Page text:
Tweeting, twittering, blogging ... people these days so often seem to find that an unguarded comment spreads like wildfire, with such consequences that maybe they wish they had controlled their tongue or kept their fingers off the keypad.  At a meeting of the European Energy Forum earlier this year, European Commissioner for Energy Günther Oettinger apparently used the term “Soviet” when referring to the UK Government’s proposals for up to a 40 year agreement on a strike price for energy supplies from new nuclear power stations.  The comment was it appears made as a light-hearted response to a robust question by a UKIP MEP, and was one of a number of what were apparently colourful, jokey and irreverent remarks by the Commissioner during what must by all accounts have been a fun evening.  The comment was tweeted (it is said in breach of the Chatham House rules which applied to the meeting) and then predictably re-tweeted and commented upon, including by the editor of World Nuclear News, the industry organ supported by the World Nuclear Association.

The heat generated by Mr Oettinger’s remark illustrates the controversial nature of the delicate negotiations as to the price under contracts for difference, and indeed the very concept of providing a long-term guaranteed price to low-carbon generators for their electricity. 

The former Soviet Union was of course, in its day, the prime example of a planned and centrally controlled economy.  Its features were control of economic decisions by politicians, no control or influence by consumers, and high emphasis on science and technology.  As can be seen from the State Atomic Energy Corporation “Rosatom” website the Soviet civil nuclear programme, under the leadership of Professor Igor Kurchatov, advanced at an astonishing pace between 1955 when USSR’s first civil nuclear plant was opened, and the Chernobyl accident in 1986.[1]  If it was true that the UK’s approach to nuclear power was “Soviet”, we would probably have a number of new nuclear power plants already well under construction. 

As it is, the system is of course far from Soviet, it is a market based system, with electricity producers competing against each other in terms of price, and with decisions on whether to invest in new plant being based on commercial factors.  The issue is one of competition, which is of course where the EU rules on state aid come in.  There have been a number of mutterings as to how the advantage of a long-term guaranteed price and any other forms of support for new nuclear generators can be reconciled with these rules, in that plainly they will have a distorting effect on future competition, all be it the financial consequences will fall on electricity customers rather than the government.  The General Block Exemption Regulations (Art 23) allows for some state support for investment in the promotion of energy from renewable sources, but nuclear is not a renewable energy resource in these terms.  Any change to these rules would not be a swift process and whether there would be sufficient political support at EU level to add nuclear as a supported category must be open to serious doubts.  Hopefully there are constructive discussions going on behind the scenes between DECC and the Commission, because no investor is going to proceed with a scheme involving financial support mechanisms which may be open to attack under state aid rules.  Back in July 2012 in evidence to the Energy and Climate Change Committee on pre-legislative scrutiny of the Bill, the government were sanguine about the prospects of convincing the Commission of the merits of the EMR system in terms of state aid (para. 142 of the Report):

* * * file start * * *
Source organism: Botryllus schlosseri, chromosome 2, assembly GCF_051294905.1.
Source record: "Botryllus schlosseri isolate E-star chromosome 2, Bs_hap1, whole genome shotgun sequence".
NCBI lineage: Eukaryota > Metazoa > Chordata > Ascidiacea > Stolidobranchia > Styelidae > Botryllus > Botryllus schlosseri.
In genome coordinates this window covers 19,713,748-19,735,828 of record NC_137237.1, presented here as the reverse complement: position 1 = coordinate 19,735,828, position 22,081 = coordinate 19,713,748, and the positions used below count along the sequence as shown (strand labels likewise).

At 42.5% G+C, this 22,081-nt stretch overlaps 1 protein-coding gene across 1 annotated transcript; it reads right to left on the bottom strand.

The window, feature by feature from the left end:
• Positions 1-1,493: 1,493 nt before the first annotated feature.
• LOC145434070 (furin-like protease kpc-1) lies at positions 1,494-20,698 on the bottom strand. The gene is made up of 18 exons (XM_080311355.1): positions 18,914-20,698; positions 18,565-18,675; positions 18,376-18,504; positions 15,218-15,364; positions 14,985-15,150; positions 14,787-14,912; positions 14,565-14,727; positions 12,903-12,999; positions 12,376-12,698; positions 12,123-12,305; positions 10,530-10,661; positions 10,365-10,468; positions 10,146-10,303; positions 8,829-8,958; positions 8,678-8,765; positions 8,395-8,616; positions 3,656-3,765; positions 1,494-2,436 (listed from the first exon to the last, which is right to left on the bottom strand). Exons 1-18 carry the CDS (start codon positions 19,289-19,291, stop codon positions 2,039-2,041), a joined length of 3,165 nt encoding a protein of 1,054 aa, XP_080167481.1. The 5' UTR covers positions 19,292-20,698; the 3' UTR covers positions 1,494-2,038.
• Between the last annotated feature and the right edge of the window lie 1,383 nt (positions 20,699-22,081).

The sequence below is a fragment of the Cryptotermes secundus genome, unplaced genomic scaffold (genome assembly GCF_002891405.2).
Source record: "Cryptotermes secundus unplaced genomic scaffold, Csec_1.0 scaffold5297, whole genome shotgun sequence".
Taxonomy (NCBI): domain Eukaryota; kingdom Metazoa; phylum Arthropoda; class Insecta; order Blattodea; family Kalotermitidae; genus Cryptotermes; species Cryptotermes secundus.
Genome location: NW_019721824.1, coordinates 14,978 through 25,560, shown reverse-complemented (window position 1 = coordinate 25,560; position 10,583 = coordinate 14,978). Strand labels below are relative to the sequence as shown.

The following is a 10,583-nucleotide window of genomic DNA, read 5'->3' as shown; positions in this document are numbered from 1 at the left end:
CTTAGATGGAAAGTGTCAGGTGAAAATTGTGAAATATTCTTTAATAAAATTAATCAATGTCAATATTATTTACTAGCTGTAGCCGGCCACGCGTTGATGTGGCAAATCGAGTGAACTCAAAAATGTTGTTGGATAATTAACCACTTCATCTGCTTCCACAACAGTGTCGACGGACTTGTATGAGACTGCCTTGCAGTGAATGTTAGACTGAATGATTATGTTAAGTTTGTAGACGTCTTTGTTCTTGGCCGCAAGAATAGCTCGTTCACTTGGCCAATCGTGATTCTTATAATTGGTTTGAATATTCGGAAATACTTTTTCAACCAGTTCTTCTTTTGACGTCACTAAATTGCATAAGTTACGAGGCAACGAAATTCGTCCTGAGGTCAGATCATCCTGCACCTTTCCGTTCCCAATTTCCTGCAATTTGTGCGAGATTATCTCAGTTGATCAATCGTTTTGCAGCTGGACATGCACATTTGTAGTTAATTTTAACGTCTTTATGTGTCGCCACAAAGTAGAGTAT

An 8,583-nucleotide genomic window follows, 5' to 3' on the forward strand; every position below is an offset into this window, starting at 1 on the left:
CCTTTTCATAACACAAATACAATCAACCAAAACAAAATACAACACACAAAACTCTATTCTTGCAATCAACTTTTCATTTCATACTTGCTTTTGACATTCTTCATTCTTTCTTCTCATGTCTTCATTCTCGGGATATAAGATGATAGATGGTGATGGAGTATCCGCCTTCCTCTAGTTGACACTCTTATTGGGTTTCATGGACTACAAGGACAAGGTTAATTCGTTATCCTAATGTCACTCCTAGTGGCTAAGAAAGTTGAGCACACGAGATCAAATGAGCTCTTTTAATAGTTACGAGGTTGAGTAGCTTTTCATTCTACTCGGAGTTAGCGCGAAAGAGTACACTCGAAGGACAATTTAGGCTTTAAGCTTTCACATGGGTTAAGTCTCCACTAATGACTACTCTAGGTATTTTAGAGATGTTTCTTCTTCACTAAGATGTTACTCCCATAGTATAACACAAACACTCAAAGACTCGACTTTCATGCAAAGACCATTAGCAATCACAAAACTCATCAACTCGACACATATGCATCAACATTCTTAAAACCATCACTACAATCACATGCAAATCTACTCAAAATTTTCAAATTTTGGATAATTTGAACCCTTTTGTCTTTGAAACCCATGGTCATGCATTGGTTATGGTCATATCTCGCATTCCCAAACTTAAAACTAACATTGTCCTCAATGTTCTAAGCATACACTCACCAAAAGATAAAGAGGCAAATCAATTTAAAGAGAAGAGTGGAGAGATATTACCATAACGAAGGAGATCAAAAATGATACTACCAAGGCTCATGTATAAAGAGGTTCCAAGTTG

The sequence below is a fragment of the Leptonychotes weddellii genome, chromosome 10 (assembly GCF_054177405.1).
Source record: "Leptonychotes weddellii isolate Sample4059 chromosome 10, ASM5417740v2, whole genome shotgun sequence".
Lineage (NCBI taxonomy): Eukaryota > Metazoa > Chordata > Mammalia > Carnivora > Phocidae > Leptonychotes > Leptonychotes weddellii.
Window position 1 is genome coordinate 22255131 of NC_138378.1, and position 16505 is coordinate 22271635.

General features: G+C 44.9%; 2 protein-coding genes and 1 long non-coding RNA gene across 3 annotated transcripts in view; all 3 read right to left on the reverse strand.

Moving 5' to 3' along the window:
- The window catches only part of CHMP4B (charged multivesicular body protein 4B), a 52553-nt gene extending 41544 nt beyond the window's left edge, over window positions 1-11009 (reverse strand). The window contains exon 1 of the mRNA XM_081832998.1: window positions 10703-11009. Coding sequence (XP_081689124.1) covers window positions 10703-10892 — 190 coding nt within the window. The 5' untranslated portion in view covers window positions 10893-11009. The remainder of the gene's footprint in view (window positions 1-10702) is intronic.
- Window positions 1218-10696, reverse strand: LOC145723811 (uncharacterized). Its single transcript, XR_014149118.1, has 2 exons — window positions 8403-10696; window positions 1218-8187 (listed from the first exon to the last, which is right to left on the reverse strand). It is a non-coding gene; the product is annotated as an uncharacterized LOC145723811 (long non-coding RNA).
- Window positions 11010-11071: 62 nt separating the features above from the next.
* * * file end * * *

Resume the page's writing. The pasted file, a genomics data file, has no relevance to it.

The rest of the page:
“The EMR is designed to secure new investment in low carbon generation, while maintaining energy security and diversity. EMR will minimise costs to the consumer, and the specific instruments under EMR are designed to minimise distortions of competition. So long as the balance of assessment is positive, any aid should be compatible with the Treaty.”

Some commentators have noted that the draft CFD heads of terms documentation issued in November 2012 by DECC appears to throw the risk of clawback under state aid rules on to the generator, a position which seems commercially untenable.   Bespoke arrangements for new nuclear would face the same issues, but without the shelter of the general arguments of EMR which supports all forms of low carbon generation.   The allocation of the CFD arrangements to a single company by a process of negotiation, rather than by competitive auction is also an aspect which Commission competition lawyers may find problematic, the larger the proportion of electricity generation it covers, possible the bigger the problem.  Hopefully the elephant in the corner will not run amok.